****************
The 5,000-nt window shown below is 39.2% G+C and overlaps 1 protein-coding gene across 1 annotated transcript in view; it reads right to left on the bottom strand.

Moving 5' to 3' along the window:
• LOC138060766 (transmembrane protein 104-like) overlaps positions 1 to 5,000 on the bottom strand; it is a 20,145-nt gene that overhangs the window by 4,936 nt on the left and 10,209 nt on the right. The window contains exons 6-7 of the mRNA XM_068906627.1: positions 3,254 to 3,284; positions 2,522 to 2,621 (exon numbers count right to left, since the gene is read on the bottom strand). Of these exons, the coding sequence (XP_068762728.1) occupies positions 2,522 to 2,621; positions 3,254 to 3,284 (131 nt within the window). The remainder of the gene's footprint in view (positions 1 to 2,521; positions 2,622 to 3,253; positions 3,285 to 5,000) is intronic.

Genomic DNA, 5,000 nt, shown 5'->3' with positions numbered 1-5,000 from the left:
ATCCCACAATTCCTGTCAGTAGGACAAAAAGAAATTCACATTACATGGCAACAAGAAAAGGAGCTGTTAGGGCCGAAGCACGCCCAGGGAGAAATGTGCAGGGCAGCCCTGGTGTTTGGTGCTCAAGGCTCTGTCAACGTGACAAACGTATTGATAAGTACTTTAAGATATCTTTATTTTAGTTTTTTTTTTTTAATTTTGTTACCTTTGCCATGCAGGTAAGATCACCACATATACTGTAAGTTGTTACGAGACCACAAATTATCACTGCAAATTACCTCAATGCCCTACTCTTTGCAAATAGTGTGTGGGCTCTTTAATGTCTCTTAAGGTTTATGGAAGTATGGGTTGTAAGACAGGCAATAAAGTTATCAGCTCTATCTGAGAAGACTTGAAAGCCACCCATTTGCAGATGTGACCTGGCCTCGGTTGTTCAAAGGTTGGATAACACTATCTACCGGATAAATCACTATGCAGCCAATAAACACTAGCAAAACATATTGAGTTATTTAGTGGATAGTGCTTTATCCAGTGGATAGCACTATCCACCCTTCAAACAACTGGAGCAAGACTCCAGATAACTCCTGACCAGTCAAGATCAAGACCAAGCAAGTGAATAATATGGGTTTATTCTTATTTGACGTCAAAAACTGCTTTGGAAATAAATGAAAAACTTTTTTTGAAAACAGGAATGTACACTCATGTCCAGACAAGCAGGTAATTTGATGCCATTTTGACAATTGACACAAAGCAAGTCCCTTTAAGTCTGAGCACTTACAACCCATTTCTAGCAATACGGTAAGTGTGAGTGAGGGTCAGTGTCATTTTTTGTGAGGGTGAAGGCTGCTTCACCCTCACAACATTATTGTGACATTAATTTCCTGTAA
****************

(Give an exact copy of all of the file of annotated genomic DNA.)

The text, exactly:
The 5,000-nt window shown below is 39.2% G+C and overlaps 1 protein-coding gene across 1 annotated transcript in view; it reads right to left on the bottom strand.

Moving 5' to 3' along the window:
• LOC138060766 (transmembrane protein 104-like) overlaps positions 1 to 5,000 on the bottom strand; it is a 20,145-nt gene that overhangs the window by 4,936 nt on the left and 10,209 nt on the right. The window contains exons 6-7 of the mRNA XM_068906627.1: positions 3,254 to 3,284; positions 2,522 to 2,621 (exon numbers count right to left, since the gene is read on the bottom strand). Of these exons, the coding sequence (XP_068762728.1) occupies positions 2,522 to 2,621; positions 3,254 to 3,284 (131 nt within the window). The remainder of the gene's footprint in view (positions 1 to 2,521; positions 2,622 to 3,253; positions 3,285 to 5,000) is intronic.

Genomic DNA, 5,000 nt, shown 5'->3' with positions numbered 1-5,000 from the left:
ATCCCACAATTCCTGTCAGTAGGACAAAAAGAAATTCACATTACATGGCAACAAGAAAAGGAGCTGTTAGGGCCGAAGCACGCCCAGGGAGAAATGTGCAGGGCAGCCCTGGTGTTTGGTGCTCAAGGCTCTGTCAACGTGACAAACGTATTGATAAGTACTTTAAGATATCTTTATTTTAGTTTTTTTTTTTTAATTTTGTTACCTTTGCCATGCAGGTAAGATCACCACATATACTGTAAGTTGTTACGAGACCACAAATTATCACTGCAAATTACCTCAATGCCCTACTCTTTGCAAATAGTGTGTGGGCTCTTTAATGTCTCTTAAGGTTTATGGAAGTATGGGTTGTAAGACAGGCAATAAAGTTATCAGCTCTATCTGAGAAGACTTGAAAGCCACCCATTTGCAGATGTGACCTGGCCTCGGTTGTTCAAAGGTTGGATAACACTATCTACCGGATAAATCACTATGCAGCCAATAAACACTAGCAAAACATATTGAGTTATTTAGTGGATAGTGCTTTATCCAGTGGATAGCACTATCCACCCTTCAAACAACTGGAGCAAGACTCCAGATAACTCCTGACCAGTCAAGATCAAGACCAAGCAAGTGAATAATATGGGTTTATTCTTATTTGACGTCAAAAACTGCTTTGGAAATAAATGAAAAACTTTTTTTGAAAACAGGAATGTACACTCATGTCCAGACAAGCAGGTAATTTGATGCCATTTTGACAATTGACACAAAGCAAGTCCCTTTAAGTCTGAGCACTTACAACCCATTTCTAGCAATACGGTAAGTGTGAGTGAGGGTCAGTGTCATTTTTTGTGAGGGTGAAGGCTGCTTCACCCTCACAACATTATTGTGACATTAATTTCCTGTAA